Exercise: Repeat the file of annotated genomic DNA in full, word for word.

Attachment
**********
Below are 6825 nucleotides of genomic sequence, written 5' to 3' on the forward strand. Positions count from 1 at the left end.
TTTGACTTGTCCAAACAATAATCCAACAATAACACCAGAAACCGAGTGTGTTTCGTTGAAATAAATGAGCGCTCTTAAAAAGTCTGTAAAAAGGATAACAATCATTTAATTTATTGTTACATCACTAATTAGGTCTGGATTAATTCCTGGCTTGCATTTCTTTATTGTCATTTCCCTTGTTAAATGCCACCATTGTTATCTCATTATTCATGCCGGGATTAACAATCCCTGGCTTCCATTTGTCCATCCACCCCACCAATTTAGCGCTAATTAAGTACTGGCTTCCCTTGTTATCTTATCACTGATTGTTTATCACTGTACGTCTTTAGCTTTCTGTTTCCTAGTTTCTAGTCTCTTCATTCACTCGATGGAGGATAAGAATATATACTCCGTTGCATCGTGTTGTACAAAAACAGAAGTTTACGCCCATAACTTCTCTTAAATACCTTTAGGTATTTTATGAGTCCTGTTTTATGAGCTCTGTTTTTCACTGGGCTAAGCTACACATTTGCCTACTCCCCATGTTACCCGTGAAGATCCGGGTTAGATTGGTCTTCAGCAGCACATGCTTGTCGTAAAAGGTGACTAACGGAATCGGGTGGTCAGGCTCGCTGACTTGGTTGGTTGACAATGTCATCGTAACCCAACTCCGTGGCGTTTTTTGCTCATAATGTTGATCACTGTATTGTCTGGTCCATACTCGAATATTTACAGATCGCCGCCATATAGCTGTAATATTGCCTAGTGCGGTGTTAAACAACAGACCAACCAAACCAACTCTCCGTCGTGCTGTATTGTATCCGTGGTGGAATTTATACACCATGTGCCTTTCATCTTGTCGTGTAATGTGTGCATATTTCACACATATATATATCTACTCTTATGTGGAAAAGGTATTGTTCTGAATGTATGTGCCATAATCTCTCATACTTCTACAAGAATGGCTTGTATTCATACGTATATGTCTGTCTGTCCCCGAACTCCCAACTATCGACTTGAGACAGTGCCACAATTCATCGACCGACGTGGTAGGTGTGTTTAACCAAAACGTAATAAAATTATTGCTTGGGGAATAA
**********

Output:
Below are 6825 nucleotides of genomic sequence, written 5' to 3' on the forward strand. Positions count from 1 at the left end.
TTTGACTTGTCCAAACAATAATCCAACAATAACACCAGAAACCGAGTGTGTTTCGTTGAAATAAATGAGCGCTCTTAAAAAGTCTGTAAAAAGGATAACAATCATTTAATTTATTGTTACATCACTAATTAGGTCTGGATTAATTCCTGGCTTGCATTTCTTTATTGTCATTTCCCTTGTTAAATGCCACCATTGTTATCTCATTATTCATGCCGGGATTAACAATCCCTGGCTTCCATTTGTCCATCCACCCCACCAATTTAGCGCTAATTAAGTACTGGCTTCCCTTGTTATCTTATCACTGATTGTTTATCACTGTACGTCTTTAGCTTTCTGTTTCCTAGTTTCTAGTCTCTTCATTCACTCGATGGAGGATAAGAATATATACTCCGTTGCATCGTGTTGTACAAAAACAGAAGTTTACGCCCATAACTTCTCTTAAATACCTTTAGGTATTTTATGAGTCCTGTTTTATGAGCTCTGTTTTTCACTGGGCTAAGCTACACATTTGCCTACTCCCCATGTTACCCGTGAAGATCCGGGTTAGATTGGTCTTCAGCAGCACATGCTTGTCGTAAAAGGTGACTAACGGAATCGGGTGGTCAGGCTCGCTGACTTGGTTGGTTGACAATGTCATCGTAACCCAACTCCGTGGCGTTTTTTGCTCATAATGTTGATCACTGTATTGTCTGGTCCATACTCGAATATTTACAGATCGCCGCCATATAGCTGTAATATTGCCTAGTGCGGTGTTAAACAACAGACCAACCAAACCAACTCTCCGTCGTGCTGTATTGTATCCGTGGTGGAATTTATACACCATGTGCCTTTCATCTTGTCGTGTAATGTGTGCATATTTCACACATATATATATCTACTCTTATGTGGAAAAGGTATTGTTCTGAATGTATGTGCCATAATCTCTCATACTTCTACAAGAATGGCTTGTATTCATACGTATATGTCTGTCTGTCCCCGAACTCCCAACTATCGACTTGAGACAGTGCCACAATTCATCGACCGACGTGGTAGGTGTGTTTAACCAAAACGTAATAAAATTATTGCTTGGGGAATAA